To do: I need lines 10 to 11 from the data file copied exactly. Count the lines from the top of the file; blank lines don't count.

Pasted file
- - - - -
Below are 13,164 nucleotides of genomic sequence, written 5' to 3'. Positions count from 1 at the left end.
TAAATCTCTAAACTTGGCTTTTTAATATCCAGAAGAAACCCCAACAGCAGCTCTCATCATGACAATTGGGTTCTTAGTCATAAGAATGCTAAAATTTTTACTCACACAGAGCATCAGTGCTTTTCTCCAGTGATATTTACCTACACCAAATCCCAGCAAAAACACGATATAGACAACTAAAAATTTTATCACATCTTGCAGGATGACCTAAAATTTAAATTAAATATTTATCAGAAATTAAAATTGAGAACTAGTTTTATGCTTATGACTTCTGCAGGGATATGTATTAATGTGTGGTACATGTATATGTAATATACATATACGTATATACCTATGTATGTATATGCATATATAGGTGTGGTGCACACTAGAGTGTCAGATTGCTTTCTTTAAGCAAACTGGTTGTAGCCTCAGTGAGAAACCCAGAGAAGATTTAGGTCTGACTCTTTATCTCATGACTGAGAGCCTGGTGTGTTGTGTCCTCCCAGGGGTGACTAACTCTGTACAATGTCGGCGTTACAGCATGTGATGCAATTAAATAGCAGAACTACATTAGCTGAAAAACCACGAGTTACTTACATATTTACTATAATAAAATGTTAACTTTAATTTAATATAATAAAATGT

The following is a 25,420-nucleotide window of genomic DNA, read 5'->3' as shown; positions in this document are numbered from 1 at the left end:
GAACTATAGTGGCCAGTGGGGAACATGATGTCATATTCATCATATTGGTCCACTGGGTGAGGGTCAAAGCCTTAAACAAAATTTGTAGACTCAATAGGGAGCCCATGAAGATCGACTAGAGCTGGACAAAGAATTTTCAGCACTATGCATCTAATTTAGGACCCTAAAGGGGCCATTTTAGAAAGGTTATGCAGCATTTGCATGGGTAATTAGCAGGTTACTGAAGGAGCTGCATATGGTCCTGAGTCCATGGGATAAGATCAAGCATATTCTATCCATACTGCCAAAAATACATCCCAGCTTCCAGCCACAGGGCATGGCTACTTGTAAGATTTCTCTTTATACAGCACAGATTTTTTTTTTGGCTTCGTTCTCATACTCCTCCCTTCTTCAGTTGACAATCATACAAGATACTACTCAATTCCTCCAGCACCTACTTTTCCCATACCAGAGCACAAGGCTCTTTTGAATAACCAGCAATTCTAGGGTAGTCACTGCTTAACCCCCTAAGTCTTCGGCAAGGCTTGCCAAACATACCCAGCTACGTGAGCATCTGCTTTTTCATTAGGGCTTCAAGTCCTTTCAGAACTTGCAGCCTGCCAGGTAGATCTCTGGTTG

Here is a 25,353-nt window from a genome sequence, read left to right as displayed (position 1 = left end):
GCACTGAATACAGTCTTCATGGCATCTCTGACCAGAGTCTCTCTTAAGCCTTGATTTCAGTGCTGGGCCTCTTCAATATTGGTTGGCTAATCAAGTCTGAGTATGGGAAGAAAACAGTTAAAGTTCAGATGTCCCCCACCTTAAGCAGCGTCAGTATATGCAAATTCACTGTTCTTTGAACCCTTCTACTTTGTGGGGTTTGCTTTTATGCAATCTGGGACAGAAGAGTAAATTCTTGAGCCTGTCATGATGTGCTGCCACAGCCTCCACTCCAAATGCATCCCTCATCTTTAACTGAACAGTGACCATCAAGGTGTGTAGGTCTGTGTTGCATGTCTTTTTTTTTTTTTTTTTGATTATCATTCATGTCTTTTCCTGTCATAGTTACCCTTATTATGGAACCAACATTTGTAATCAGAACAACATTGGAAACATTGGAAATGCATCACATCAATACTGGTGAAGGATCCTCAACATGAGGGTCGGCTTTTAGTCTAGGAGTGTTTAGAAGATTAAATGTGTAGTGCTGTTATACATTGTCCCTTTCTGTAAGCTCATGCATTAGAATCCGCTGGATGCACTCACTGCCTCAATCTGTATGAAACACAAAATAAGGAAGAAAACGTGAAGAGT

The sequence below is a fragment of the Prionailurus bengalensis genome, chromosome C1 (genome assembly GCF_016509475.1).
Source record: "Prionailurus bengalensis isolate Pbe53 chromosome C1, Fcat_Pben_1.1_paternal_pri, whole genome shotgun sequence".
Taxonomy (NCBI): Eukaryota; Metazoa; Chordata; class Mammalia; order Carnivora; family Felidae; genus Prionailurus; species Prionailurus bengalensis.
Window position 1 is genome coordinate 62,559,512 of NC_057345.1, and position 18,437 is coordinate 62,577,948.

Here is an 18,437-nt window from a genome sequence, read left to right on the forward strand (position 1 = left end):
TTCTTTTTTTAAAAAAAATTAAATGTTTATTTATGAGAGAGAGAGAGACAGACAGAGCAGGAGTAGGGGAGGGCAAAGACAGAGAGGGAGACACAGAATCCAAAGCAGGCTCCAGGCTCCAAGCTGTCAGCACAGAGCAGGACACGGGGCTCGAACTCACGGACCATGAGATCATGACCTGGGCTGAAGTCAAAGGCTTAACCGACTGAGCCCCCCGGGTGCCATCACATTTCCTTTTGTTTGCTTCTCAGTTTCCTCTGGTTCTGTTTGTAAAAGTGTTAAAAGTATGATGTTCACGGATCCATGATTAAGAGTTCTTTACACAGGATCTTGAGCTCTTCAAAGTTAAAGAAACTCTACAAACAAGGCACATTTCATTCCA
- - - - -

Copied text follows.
Window position 1 is genome coordinate 62,559,512 of NC_057345.1, and position 18,437 is coordinate 62,577,948.

Here is an 18,437-nt window from a genome sequence, read left to right on the forward strand (position 1 = left end):